The Iowa City Water

The Iowa City Water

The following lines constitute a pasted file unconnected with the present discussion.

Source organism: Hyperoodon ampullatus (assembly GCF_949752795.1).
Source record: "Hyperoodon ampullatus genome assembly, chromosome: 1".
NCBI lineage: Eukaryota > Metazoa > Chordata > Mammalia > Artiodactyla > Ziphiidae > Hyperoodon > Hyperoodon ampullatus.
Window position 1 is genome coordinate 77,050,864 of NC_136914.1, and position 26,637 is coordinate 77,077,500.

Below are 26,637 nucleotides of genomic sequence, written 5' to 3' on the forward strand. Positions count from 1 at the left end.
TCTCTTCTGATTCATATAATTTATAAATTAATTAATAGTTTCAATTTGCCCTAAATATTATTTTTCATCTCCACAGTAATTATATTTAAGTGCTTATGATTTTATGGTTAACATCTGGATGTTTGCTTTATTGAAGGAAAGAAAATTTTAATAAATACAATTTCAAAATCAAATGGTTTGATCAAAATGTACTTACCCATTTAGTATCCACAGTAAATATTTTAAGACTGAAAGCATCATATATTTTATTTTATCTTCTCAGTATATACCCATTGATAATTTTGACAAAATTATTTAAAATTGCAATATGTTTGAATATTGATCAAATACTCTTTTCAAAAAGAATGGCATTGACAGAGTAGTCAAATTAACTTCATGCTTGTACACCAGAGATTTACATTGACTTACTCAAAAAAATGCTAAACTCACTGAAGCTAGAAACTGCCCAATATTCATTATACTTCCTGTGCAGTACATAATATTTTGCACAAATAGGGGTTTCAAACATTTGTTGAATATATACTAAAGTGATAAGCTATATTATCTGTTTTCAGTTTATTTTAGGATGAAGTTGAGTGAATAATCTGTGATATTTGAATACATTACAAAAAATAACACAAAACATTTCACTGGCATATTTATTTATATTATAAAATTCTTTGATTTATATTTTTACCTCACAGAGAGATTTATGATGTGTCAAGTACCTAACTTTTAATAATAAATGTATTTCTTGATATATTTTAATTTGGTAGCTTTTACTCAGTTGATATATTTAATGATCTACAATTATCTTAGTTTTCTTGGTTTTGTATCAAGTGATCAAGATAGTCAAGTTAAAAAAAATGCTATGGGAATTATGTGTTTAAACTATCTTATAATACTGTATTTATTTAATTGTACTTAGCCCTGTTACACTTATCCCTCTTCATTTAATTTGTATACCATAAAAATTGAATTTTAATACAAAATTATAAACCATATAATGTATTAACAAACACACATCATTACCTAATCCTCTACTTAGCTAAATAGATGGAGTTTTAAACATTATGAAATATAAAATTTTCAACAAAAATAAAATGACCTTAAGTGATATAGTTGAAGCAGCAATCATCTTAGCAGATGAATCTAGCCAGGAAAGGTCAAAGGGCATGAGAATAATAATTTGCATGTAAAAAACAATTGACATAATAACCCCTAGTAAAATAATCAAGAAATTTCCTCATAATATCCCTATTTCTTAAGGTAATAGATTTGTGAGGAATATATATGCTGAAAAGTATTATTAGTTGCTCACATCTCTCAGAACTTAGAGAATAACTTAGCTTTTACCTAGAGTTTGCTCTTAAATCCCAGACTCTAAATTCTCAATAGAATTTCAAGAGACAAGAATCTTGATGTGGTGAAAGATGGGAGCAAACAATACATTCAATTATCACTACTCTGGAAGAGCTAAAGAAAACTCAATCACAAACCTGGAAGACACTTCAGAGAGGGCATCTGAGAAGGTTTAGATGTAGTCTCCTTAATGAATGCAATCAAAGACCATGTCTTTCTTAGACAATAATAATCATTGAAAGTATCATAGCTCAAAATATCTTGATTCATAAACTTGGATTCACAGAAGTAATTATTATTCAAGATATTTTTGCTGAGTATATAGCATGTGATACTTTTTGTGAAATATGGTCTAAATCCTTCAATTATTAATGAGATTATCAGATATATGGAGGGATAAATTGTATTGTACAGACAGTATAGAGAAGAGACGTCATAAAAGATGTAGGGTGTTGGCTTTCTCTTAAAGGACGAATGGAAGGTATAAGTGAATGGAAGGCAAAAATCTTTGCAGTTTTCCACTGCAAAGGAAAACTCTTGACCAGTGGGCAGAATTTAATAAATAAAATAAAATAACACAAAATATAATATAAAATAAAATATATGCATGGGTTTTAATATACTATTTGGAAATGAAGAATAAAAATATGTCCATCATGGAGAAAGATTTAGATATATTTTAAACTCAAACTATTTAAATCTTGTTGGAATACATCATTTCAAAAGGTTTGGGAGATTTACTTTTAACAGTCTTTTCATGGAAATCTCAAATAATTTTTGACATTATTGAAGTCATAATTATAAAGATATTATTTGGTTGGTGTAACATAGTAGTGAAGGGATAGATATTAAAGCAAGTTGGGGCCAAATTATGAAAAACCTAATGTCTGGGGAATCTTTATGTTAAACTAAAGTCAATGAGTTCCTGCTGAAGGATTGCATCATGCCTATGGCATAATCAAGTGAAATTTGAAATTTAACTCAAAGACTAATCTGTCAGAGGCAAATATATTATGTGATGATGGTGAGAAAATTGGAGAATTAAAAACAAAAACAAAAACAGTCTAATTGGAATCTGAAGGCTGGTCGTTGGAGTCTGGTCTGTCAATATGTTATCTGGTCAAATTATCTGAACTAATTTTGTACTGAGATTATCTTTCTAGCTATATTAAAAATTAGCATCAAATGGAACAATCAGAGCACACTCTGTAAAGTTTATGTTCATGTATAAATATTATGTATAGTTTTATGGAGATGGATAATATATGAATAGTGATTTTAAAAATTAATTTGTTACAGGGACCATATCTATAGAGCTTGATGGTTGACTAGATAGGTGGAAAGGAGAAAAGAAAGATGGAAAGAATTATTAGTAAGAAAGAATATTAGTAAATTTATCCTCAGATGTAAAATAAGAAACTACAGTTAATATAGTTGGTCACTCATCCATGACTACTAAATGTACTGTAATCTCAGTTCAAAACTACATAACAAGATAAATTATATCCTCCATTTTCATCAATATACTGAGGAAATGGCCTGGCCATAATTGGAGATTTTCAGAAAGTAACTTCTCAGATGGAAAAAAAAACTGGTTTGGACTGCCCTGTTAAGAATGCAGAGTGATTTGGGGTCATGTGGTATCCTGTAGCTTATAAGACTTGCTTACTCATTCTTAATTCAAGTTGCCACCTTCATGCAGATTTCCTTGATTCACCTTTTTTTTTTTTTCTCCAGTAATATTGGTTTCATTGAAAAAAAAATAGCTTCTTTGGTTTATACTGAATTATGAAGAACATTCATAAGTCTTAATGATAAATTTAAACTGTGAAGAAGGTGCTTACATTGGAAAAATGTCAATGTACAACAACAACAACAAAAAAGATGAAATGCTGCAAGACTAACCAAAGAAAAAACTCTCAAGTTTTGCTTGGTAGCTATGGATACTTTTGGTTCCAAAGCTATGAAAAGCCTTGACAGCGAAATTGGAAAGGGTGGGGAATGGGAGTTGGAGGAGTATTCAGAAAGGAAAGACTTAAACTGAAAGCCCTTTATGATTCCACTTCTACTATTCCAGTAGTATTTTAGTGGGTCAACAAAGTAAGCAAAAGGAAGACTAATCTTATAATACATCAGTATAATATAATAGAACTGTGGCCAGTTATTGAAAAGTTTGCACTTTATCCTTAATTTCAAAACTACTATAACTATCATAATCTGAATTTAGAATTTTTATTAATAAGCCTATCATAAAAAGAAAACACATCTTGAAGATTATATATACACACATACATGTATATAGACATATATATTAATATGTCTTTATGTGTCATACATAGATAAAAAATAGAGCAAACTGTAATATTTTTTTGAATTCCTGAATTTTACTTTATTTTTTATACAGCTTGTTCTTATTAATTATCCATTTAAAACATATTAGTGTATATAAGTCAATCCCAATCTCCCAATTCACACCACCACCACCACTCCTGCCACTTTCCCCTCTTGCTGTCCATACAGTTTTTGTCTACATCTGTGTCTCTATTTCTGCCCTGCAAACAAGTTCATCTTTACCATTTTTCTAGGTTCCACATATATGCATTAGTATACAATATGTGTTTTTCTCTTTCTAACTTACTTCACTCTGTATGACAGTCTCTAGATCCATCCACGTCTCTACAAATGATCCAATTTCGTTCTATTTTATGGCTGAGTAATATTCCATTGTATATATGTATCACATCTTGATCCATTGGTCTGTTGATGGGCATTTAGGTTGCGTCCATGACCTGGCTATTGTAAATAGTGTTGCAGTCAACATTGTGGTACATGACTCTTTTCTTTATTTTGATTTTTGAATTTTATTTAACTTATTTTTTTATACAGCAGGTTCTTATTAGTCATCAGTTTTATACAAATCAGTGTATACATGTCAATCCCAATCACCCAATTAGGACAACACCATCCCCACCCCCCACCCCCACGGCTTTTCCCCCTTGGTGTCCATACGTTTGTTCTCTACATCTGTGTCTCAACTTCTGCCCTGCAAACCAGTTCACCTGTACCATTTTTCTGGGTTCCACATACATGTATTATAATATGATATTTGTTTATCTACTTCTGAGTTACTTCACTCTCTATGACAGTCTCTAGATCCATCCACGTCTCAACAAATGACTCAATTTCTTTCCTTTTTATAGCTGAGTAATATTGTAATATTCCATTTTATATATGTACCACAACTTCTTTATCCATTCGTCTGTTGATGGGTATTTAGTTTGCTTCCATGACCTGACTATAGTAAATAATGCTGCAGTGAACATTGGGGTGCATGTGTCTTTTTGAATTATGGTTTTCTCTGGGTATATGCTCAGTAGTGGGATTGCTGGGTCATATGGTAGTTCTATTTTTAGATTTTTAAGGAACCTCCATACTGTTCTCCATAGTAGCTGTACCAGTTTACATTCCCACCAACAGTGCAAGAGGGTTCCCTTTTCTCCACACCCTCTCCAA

In a paper read before the Baconian Club, of Iowa City, Ia., J. Hinman, Jr., bacteriologist and chemist, laboratory for the Iowa State Board of Health, State University of Iowa, spoke of the results of an investigation of the city water which has been carried on in the university laboratories for more than a year. According td Mr. Hinman, although the water furinshed to residents of Iowa City is all right most of the time, as far as conditions with regard to the bacteria are concerned, yet there are times when the water supply seems to become suddenly contaminated and the city water supply is very bad. In drawing a chart to illustrate conditions for the year, Mr. Hinman indicated the line of one hundred bacteria per cubic centimeter at 2 inches above the base line. But on some occasions the number of bacteria jumped so high that the point on the chart would have been nearly sixty feet above the base line, according to this scale. On the chart, he had changed tin scale as the figures mounted higher. The highest point reared was on January 20, 1915, when 36,000 bacteria to the cubic centimeter were shown in tests conducted on a 20 degree centigrade plate. At body temperature, 37 degrees centigrade, the tests showed 12,000 bacteria to the cubic centimeter. On other occasions at about the same period the amount ran nearly as high. I his was the time when the laboratory issued its warning against drinking the water without boiling. On the other hand during the months of July and August, 1915, the water was truly in excellent condition. At no time did the number of bacteria per cubic centimeter exceed 10, and on some days the tests showed that the water going through the mains was absolutely sterile. On 142 days out of the year there were direct evidences of sewage pollution showing in the tests. The chief need at the present tune to better the condition of the water which is supplied to the mains is an extension of the clear well in which the filtered water is stored, according to the investigations which have been made by Mr. Hinman. At the present time the well is filled with filtered water at night, when consumption in the city is less rapid, but in the dav time the water is drawn off so rapidly that the rate of filtration has to be changed in order to keep the clear well filled with filtered water. If the well were enlarged it could be filled at night and the supply would he great enough so that bv filtering at the same rate during the day there would always he a supply of pure water on hand with an amount in reserve that could be turned into the mains in ease of fire.

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